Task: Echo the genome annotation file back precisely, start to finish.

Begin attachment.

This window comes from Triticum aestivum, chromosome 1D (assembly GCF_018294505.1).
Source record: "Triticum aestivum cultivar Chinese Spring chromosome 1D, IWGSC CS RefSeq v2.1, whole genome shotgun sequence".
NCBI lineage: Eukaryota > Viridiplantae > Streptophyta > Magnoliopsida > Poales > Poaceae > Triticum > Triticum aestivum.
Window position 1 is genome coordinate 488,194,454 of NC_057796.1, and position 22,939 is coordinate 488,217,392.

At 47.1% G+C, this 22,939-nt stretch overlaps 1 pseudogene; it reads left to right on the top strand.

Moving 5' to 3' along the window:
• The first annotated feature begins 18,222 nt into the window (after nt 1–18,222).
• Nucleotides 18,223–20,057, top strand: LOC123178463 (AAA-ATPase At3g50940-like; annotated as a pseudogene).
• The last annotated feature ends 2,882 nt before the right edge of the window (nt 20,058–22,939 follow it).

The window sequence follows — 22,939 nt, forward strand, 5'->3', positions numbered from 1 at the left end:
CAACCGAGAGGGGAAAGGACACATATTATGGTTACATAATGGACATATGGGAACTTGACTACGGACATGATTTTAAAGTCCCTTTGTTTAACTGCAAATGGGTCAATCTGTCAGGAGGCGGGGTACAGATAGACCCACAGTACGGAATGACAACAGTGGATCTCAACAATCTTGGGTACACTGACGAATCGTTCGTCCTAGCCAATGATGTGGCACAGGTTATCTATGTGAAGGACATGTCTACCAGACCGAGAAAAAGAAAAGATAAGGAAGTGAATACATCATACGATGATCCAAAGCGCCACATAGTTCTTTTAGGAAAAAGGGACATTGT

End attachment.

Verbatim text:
This window comes from Triticum aestivum, chromosome 1D (assembly GCF_018294505.1).
Source record: "Triticum aestivum cultivar Chinese Spring chromosome 1D, IWGSC CS RefSeq v2.1, whole genome shotgun sequence".
NCBI lineage: Eukaryota > Viridiplantae > Streptophyta > Magnoliopsida > Poales > Poaceae > Triticum > Triticum aestivum.
Window position 1 is genome coordinate 488,194,454 of NC_057796.1, and position 22,939 is coordinate 488,217,392.

At 47.1% G+C, this 22,939-nt stretch overlaps 1 pseudogene; it reads left to right on the top strand.

Moving 5' to 3' along the window:
• The first annotated feature begins 18,222 nt into the window (after nt 1–18,222).
• Nucleotides 18,223–20,057, top strand: LOC123178463 (AAA-ATPase At3g50940-like; annotated as a pseudogene).
• The last annotated feature ends 2,882 nt before the right edge of the window (nt 20,058–22,939 follow it).

The window sequence follows — 22,939 nt, forward strand, 5'->3', positions numbered from 1 at the left end:
CAACCGAGAGGGGAAAGGACACATATTATGGTTACATAATGGACATATGGGAACTTGACTACGGACATGATTTTAAAGTCCCTTTGTTTAACTGCAAATGGGTCAATCTGTCAGGAGGCGGGGTACAGATAGACCCACAGTACGGAATGACAACAGTGGATCTCAACAATCTTGGGTACACTGACGAATCGTTCGTCCTAGCCAATGATGTGGCACAGGTTATCTATGTGAAGGACATGTCTACCAGACCGAGAAAAAGAAAAGATAAGGAAGTGAATACATCATACGATGATCCAAAGCGCCACATAGTTCTTTTAGGAAAAAGGGACATTGT